|Distance:||2 miles, RT|
|Hiking Time:||2-3 hrs|
|Elevation Gain:||100 ft|
|High Point:||1,357 ft|
|Snow Free:||January - December|
|Trailhead Pass:||No Pass Required|
|GPS Waypoints:||Roadside Parking: N 47° 00' 41", W 122° 01' 17"|
Swimming Pool, Site of Old Schoolhouse:
N 47° 00' 45", W 122° 01' 00"
Site of Railroad Turntable:
N 47° 00' 39", W 122° 00' 59"
It's fair to say that Fairfax is not easy to find - in fact many hikers have never heard of this ghost town in the Carbon River valley outside the Carbon River Entrance of Mount Rainier National Park. Fairfax and neighboring Melmont are two mining towns that sprung up in the late 19th and early 20th centuries when coal was discovered in the foothills. Both town sites are nestled between the Carbon River and foothills outside Mount Rainier National Park.
Fairfax was platted in the late 1890s when the Northern Pacific Railway extended its line from Carbonado to Fairfax (the historic bridge over the Carbon River south of Carbonado is named for Fairfax). In addition to coal deposits there was also a lumber mill, the Manley-Moor Lumber Company, nearby that employed over 200 men. Like many mining towns Fairfax was a "melting pot." At Christmas miners took up collections to purchase Christmas presents for every child in town and baseball was a passion for all ages and ethnicities in summer.
By the early 1900s coking ovens were producing more than 250,000 tons of coal per month and as the population grew so did the demand for coal. Until 1921, access to Fairfax was only by rail or horse (in 1921 Pierce County extended the road over the Carbon River and into Fairfax).
However, in just over 20 years the town went from boom to bust -- the demand for coal dropped as oil and gasoline were increasingly used to meet energy needs. Houses were abandoned or salvaged and by1941 Fairfax was a ghost town. Pierce County retained the lands until 2002 - then the county set aside several hundred acres as open space for the public.
Encroaching forest, floods and fires also took a toll on the town. The Fairfax Hotel and school burned down and the Carbon River railroad bridge washed away. Today only a few pillars from some of the mine buildings remain and purportedly coke ovens (which we did not find). We did find the site of the railroad turntable indicated by a center post.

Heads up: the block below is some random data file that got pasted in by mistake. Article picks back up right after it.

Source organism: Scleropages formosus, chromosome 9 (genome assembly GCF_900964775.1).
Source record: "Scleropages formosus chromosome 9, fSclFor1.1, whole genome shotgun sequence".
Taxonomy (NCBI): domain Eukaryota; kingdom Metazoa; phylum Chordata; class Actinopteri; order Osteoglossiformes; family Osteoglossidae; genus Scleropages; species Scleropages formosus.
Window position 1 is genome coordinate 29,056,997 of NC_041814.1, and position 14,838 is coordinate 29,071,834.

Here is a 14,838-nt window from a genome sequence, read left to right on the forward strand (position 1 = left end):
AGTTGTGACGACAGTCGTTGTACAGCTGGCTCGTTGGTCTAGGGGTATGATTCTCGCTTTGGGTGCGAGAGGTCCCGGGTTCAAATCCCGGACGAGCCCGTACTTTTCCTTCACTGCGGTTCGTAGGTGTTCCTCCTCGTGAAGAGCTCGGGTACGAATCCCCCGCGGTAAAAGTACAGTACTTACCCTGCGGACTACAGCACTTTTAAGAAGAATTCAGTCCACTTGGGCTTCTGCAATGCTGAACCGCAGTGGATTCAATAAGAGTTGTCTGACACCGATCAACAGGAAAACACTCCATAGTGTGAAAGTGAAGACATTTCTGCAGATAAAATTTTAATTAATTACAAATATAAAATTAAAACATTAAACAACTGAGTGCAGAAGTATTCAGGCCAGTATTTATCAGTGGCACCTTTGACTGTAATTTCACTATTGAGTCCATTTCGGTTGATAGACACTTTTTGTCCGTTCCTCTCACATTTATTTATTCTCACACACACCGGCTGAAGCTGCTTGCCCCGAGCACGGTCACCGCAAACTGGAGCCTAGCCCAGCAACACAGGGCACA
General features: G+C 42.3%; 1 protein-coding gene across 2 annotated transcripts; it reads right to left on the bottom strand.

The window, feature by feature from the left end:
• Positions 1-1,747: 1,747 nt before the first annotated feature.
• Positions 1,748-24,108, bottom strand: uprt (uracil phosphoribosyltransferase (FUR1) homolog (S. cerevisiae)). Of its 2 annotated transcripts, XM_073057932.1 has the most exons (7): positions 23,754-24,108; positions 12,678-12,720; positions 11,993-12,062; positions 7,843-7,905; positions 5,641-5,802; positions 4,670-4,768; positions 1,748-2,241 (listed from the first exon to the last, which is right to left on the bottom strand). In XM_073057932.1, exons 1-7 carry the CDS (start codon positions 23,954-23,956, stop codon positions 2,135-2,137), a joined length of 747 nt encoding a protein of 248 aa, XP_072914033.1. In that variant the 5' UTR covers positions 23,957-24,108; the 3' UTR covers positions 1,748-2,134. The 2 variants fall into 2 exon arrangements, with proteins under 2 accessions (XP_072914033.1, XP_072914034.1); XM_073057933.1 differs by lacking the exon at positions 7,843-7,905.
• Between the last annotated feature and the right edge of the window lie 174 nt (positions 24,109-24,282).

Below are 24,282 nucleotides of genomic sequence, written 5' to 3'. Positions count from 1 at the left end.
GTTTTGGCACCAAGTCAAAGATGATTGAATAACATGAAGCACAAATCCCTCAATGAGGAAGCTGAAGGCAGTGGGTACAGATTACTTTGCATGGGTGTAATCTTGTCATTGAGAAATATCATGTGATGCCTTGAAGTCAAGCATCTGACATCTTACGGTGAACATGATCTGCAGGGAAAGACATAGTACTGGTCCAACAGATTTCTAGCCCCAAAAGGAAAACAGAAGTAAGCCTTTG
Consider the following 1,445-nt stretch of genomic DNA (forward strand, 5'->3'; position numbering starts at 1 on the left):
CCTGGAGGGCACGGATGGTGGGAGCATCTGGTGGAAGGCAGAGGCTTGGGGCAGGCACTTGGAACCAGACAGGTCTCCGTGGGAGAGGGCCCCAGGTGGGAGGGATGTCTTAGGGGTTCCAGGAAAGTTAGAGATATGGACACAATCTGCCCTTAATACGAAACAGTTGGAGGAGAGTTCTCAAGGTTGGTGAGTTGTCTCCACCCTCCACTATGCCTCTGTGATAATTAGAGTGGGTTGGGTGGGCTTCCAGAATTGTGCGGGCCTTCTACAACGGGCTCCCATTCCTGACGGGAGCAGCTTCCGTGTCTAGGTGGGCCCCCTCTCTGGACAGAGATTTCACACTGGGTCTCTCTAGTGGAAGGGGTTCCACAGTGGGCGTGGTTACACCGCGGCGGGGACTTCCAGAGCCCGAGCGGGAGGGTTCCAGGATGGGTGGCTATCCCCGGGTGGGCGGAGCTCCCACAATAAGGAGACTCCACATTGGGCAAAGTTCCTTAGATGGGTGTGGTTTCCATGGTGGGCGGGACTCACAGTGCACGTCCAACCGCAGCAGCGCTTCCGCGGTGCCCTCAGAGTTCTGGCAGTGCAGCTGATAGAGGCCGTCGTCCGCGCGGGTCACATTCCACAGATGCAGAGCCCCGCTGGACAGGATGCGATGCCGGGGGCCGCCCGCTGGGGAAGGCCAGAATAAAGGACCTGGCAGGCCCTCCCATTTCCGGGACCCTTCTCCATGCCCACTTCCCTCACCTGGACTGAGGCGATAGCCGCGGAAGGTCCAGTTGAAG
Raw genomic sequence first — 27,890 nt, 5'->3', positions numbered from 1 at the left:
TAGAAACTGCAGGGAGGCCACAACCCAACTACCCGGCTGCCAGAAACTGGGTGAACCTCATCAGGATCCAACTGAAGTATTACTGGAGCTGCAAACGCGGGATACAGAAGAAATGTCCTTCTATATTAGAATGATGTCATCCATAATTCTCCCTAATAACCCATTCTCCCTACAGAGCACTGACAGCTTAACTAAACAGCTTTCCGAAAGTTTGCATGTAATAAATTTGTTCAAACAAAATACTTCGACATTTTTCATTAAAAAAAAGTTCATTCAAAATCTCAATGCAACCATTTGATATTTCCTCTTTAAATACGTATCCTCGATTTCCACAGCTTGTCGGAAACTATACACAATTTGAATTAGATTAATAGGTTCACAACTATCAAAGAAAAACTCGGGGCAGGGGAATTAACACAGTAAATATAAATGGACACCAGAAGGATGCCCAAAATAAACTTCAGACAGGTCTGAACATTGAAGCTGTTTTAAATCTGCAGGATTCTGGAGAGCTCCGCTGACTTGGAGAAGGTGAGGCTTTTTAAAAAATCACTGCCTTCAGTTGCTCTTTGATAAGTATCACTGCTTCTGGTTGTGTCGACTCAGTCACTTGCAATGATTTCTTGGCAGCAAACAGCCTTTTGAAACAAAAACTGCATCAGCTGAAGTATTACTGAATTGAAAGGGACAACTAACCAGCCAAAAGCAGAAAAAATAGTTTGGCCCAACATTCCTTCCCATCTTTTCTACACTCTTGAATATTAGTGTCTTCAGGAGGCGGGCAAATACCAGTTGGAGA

Getting to Fairfax is an adventure. The hike begins on a decommissioned road (closed to vehicles) a couple miles south of the Fairfax Bridge (see getting there for details). In addition to ditches and berms you'll also encounter a few downed trees and boggy areas that spill out across the road during the rainy seasons - sturdy boots are strongly suggested.
As the road levels off in the valley it becomes more difficult to follow. As vegetation leafs out in the summer, you may have to navigate the old-fashioned way, by lay of the land. Once you are at the level of the valley the road fades to a slight indentation through a large, grassy meadow where a few, lichen-encrusted fruit trees still cling to life: This is Upper Fairfax (Lower Fairfax is on the other side of the river).
Our major discovery was finding the Fairfax swimming pool (you'll find it by staying on the track through the meadow). The pool is huge, at least by "artifact" standards. The foundations of the pool are intact as are the moss-covered steps leading down into the pool (the pool was inside the school house).
We looked for abutments of the railroad bridge that spanned the Carbon River when the railroad ran between Carbonado (where coal was processed in the early 1900s) and Fairfax. The remains of the railroad bridge and coke ovens eluded us; after several tries we had to call it a day.
Even if you don't find any artifacts, the meadow is an idyllic place to sit and listen to the whispers of the Carbon River and ponder what it might have been like to live and work here a hundred years ago or so. Today it is a quiet place, a setting of abandoned apple trees, grasses, ferns, wild roses, orchids and trilliums; in the fall you'll also find mushrooms.
You will certainly discover as did we that one visit is not enough.
Getting to Fairfax - From Wilkeson/Carbonado continue on route State Route 165 toward the Carbon River entrance of Mount Rainier National Park (go mid-week if possible as parking is limited). About a half mile past the Fairfax Bridge turn left at the split in the road onto the Carbon River Road. Continue a scant two miles to where you will see several large boulders just off the road (left). Park in the small pullout there and walk down the road to the meadow, then head north (left). Explore.
As always - if you do encounter private property signs do not trespass. Refer to the site below (Ghost Towns of Washington) for their "Code of Ethics" which should apply to anyone interested in exploring ghost towns.
- Karen Sykes, Visit Rainier Hiking Expert